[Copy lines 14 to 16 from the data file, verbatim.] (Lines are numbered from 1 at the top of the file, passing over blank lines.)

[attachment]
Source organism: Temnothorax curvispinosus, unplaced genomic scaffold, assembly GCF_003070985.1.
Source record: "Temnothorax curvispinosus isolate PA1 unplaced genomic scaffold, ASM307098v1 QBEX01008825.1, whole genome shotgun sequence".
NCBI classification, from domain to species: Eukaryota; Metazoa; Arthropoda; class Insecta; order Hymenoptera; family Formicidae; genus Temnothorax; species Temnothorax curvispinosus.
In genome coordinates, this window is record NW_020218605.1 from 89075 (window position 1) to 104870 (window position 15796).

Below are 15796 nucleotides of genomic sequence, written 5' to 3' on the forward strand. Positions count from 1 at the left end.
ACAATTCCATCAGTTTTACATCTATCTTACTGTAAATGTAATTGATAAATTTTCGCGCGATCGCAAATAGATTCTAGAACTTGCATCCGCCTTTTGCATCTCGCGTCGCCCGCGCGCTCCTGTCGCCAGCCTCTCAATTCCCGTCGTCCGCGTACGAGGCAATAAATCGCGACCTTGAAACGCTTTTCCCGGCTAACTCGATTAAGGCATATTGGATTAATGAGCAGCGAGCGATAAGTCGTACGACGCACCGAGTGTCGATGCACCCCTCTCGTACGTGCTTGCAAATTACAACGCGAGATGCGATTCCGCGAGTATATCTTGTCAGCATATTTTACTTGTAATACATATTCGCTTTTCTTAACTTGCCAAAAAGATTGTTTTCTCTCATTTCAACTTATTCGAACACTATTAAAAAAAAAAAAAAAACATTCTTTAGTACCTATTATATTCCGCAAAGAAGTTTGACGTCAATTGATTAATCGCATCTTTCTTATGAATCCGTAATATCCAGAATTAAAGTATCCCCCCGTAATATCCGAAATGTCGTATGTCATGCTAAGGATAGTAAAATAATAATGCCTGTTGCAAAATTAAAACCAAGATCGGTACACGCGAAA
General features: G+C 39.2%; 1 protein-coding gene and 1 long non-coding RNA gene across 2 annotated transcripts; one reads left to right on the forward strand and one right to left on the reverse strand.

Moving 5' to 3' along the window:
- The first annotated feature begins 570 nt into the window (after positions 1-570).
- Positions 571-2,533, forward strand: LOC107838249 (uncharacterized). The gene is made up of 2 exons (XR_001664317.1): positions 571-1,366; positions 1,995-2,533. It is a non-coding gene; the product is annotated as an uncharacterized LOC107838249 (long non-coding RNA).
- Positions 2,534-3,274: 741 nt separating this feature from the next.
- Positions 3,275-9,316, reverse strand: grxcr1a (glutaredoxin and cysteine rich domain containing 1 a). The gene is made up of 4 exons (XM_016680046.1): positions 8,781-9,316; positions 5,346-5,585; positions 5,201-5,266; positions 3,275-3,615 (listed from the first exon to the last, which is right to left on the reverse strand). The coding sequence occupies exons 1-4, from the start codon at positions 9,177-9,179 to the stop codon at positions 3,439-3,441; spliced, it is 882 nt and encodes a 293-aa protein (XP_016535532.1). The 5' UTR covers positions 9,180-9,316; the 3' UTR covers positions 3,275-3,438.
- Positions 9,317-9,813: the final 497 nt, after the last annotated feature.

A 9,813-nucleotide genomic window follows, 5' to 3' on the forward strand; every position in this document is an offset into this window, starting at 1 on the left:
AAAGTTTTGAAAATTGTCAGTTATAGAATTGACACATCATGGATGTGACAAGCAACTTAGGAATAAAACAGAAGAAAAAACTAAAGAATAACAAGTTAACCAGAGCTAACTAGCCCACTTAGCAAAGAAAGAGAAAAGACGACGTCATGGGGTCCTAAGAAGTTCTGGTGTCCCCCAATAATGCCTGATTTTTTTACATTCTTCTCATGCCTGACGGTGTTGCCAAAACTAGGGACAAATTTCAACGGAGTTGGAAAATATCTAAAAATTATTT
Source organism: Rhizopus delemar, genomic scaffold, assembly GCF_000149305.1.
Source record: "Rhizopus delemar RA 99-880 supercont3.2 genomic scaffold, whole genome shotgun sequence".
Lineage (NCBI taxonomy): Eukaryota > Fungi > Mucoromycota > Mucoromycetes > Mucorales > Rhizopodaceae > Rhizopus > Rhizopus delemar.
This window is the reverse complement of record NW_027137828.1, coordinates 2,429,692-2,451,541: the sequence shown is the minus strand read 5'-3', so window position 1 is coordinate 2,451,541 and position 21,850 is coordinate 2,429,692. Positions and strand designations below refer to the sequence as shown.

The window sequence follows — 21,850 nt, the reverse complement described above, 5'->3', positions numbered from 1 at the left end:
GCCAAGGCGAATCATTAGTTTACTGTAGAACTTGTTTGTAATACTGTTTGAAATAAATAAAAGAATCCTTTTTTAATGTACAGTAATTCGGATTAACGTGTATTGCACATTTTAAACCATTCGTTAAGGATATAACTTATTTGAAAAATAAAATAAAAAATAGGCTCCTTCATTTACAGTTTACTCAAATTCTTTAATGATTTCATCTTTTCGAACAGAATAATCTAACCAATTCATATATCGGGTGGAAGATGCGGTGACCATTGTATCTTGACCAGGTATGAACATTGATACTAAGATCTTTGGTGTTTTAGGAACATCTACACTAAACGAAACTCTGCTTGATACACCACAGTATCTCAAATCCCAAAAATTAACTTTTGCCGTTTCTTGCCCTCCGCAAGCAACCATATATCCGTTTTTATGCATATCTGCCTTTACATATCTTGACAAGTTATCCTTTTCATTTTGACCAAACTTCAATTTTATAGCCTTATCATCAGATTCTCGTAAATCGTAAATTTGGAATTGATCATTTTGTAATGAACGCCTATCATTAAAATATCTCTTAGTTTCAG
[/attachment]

A 9,813-nucleotide genomic window follows, 5' to 3' on the forward strand; every position in this document is an offset into this window, starting at 1 on the left:
AAAGTTTTGAAAATTGTCAGTTATAGAATTGACACATCATGGATGTGACAAGCAACTTAGGAATAAAACAGAAGAAAAAACTAAAGAATAACAAGTTAACCAGAGCTAACTAGCCCACTTAGCAAAGAAAGAGAAAAGACGACGTCATGGGGTCCTAAGAAGTTCTGGTGTCCCCCAATAATGCCTGATTTTTTTACATTCTTCTCATGCCTGACGGTGTTGCCAAAACTAGGGACAAATTTCAACGGAGTTGGAAAATATCTAAAAATTATTT
Source organism: Rhizopus delemar, genomic scaffold, assembly GCF_000149305.1.